In 1867, Mark Twain traveled to the Middle East and several other Mediterranean countries, both in Europe and Africa. Due to both the conditions of travel at the time and for the trip’s symbolic value, and also for the effort involved in crossing the ocean to arrive on another continent, the trip didn’t pass unnoticed in the writer’s life.

Professionally, he took advantage of the journey to exercise the journalistic skills which he’d by then well mastered. Earlier, in 1860, he’d made a similar journey, when the Sacramento Union newspaper paid for the texts Twain had written on his trip to Hawaii aboard the steamship, Ajax. As a result of the enthusiasm with which readers received Twain’s writings, another newspaper, the Alta California, hired him for a similar trip. Also by sea, this time his journey led from San Francisco to New York with a stop in Panama.

The trip in 1867 was somewhat more special. Twain was free to write without restriction in the ironic style for which he was well known. On board the Quaker City, the trip was one of the first in history to presage what we know today as tourism. In fact, it might be considered an inaugural point, if not of travel literature the tradition of which goes back much further than Mark Twain, but of the literature of tourism, inseparable as it is from the modern way of traveling so common in the 20th century. Dozens of places may be visited on the same itinerary, often at some distance from one another and with the importance of any one being never fully delved into.

“An Excursion to the Holy Land, Egypt, Crimea, Greece and Places of Intermediate Interest” was the description used to promote the trip. Twain joined some of his compatriots on the journey and made some of his most acute observations (especially on the customs of the countries he visited), but also some of his most lucid notes on the primary benefits of traveling. Twain wrote:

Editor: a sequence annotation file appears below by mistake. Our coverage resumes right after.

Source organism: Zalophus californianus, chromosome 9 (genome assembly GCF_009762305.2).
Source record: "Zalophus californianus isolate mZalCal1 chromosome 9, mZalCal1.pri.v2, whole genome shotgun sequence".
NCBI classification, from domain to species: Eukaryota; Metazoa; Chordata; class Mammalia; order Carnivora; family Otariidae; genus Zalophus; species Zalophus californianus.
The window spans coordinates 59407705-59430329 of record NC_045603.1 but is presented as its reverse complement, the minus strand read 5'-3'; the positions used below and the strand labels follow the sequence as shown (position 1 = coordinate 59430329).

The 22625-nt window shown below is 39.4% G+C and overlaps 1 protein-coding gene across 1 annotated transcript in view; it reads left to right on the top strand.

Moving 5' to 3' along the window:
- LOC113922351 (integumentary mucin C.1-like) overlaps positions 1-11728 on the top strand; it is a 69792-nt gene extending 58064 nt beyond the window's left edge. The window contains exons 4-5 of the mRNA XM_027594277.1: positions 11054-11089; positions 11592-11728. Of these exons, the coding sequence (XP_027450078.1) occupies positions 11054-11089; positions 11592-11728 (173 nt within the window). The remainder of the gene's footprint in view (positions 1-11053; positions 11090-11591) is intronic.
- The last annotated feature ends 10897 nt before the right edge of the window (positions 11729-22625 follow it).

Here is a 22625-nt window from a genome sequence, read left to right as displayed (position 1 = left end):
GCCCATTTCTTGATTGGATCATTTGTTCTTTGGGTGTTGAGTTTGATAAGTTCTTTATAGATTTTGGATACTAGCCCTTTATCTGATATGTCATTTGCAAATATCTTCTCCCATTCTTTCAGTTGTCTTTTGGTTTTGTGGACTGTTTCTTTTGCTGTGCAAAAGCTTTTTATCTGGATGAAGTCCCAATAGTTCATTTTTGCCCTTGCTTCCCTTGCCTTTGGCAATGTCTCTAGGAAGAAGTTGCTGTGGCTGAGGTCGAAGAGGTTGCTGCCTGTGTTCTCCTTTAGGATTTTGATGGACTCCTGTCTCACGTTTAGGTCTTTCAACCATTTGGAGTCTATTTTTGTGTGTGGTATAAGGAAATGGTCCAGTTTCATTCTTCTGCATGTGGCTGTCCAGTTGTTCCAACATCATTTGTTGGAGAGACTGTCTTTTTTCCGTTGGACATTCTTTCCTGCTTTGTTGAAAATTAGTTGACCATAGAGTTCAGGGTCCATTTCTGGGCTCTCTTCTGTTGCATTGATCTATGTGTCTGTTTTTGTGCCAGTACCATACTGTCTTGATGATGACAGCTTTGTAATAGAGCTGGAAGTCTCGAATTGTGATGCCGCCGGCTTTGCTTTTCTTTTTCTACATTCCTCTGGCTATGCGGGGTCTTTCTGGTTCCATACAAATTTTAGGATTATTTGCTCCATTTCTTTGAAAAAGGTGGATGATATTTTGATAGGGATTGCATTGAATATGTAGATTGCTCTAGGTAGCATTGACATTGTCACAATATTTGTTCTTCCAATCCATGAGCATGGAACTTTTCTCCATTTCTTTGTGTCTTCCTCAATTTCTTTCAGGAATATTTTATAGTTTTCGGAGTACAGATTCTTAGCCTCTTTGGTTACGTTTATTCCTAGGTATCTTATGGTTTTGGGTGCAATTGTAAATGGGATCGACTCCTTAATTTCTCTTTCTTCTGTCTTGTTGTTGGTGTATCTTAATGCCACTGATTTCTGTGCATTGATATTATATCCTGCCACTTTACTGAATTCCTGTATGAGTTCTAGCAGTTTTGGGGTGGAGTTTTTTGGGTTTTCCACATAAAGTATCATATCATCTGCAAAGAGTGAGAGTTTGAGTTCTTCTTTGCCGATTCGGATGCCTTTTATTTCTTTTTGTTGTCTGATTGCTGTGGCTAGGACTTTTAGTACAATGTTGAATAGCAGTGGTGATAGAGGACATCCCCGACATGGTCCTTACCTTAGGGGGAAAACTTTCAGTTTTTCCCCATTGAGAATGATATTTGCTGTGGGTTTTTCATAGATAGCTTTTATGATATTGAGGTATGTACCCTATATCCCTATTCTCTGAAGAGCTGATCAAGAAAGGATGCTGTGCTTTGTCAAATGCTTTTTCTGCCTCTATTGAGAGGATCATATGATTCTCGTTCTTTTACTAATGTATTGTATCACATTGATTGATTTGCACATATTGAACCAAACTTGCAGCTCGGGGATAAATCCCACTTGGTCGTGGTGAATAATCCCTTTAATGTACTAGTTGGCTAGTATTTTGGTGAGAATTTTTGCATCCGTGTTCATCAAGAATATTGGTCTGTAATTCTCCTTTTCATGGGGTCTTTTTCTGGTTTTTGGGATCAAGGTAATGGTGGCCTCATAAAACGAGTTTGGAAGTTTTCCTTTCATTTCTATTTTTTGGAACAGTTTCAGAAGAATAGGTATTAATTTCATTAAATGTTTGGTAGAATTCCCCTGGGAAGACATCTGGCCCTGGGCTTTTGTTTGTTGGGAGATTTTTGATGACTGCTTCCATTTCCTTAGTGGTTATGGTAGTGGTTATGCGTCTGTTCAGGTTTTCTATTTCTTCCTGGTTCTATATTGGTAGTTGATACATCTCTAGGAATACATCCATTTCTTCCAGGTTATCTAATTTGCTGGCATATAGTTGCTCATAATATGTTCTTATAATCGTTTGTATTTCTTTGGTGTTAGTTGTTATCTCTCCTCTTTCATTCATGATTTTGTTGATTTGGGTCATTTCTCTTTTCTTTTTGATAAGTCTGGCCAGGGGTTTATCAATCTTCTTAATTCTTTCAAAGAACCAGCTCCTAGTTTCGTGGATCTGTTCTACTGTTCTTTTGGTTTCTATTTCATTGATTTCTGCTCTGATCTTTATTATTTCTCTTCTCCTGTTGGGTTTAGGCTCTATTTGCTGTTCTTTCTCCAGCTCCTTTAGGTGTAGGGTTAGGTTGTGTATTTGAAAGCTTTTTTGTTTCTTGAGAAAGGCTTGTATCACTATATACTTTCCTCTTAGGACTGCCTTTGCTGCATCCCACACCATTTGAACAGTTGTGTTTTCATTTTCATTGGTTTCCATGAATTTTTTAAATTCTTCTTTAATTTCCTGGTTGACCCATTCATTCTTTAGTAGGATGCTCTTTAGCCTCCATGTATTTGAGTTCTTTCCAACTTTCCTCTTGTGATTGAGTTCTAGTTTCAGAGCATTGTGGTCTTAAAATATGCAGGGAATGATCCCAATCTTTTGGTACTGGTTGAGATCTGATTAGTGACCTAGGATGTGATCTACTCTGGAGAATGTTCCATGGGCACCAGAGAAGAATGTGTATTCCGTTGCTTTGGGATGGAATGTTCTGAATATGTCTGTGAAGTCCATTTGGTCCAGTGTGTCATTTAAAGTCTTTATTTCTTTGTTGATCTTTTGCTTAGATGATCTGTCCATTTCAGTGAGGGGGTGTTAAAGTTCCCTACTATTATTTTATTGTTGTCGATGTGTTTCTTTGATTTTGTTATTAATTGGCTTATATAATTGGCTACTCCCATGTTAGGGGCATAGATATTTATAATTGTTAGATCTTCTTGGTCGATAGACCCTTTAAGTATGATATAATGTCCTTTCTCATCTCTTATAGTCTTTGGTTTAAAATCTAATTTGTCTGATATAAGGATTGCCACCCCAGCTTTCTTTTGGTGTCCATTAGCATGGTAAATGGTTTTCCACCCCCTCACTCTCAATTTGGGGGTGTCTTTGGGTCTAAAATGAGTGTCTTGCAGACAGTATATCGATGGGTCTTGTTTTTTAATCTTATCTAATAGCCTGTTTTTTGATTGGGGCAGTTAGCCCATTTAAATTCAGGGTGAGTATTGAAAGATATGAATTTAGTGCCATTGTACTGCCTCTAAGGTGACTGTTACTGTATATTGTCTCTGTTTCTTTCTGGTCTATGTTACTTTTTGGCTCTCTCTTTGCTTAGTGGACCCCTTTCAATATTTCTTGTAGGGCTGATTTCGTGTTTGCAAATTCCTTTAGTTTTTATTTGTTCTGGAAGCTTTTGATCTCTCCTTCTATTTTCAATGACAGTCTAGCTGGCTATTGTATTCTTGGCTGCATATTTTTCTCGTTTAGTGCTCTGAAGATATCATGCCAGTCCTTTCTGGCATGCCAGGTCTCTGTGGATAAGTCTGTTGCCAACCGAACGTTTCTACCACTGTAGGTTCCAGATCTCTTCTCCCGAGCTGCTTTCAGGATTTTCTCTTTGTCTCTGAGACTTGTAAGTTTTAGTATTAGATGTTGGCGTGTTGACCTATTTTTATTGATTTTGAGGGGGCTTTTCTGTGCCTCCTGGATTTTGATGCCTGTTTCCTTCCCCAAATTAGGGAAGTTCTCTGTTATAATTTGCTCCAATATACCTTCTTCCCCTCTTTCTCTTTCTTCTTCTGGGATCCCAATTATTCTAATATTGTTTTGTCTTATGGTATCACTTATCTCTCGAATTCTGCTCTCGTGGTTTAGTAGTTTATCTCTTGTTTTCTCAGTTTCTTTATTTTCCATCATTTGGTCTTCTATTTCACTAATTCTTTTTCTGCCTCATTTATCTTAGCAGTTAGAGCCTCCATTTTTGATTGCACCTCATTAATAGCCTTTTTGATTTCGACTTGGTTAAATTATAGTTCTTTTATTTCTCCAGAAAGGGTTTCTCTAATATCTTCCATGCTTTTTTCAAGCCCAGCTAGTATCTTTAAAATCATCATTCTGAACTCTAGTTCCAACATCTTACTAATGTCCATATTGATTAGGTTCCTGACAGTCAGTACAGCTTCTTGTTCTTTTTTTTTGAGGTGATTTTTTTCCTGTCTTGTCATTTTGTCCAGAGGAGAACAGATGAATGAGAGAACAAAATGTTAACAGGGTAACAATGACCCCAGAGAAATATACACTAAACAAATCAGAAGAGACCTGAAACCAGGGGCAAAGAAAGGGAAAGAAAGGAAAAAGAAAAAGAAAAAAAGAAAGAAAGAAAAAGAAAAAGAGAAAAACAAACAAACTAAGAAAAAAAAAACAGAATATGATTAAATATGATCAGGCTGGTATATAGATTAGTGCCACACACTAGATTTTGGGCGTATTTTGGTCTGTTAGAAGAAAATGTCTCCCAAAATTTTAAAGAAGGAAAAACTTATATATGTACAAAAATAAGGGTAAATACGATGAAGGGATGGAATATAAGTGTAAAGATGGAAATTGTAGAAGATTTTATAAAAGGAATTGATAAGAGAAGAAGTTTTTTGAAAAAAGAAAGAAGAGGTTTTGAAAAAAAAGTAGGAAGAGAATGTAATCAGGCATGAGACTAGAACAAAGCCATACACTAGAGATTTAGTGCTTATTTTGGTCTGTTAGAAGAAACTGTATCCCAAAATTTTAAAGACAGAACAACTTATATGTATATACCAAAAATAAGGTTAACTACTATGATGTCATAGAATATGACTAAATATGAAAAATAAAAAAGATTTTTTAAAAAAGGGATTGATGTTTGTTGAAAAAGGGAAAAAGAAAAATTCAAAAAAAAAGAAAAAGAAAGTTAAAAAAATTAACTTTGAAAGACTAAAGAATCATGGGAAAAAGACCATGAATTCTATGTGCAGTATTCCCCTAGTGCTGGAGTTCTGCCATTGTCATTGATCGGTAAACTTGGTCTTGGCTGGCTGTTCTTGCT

I have no fault to find with the manner in which our excursion was conducted. Its programme was faithfully carried out—a thing which surprised me, for great enterprises usually promise vastly more than they perform. It would be well if such an excursion could be gotten up every year and the system regularly inaugurated. Travel is fatal to prejudice, bigotry, and narrow-mindedness, and many of our people need it sorely on these accounts. Broad, wholesome, charitable views of men and things can not be acquired by vegetating in one little corner of the earth all one’s lifetime.

Especially in the final lines of this paragraph we see that, for Twain, travel, above all, allows us to see that which is obvious and which we too often forget. Culture, identity, borders separating one country from another; all of these are accidents of history, the products of specific circumstances and in no way “natural” phenomena. To some large extent, this is liberating, as it allows us to see how absurd it was to think that one culture is better than another, that one language is superior, or that one country is preferable to others. Although often cloaked in solemnity and importance, this is still just a line and perhaps a few words in the immeasurable book of time.

Understood this way, we may cease concentrating on the accidental and then look for the essential. Not the language of a person, but the person him or herself. Rather than seeking cultural barriers, we find meeting points which allow us to be with others. We see not borders, but the details of the common and shared territories in which we find ourselves.

Twain’s chronicles of the journey, including the passage cited above, are gathered in a work entitled The Innocents Abroad.

 

 

Image: George Grantham Bain Collection, Library of Congress Wikimedia Commons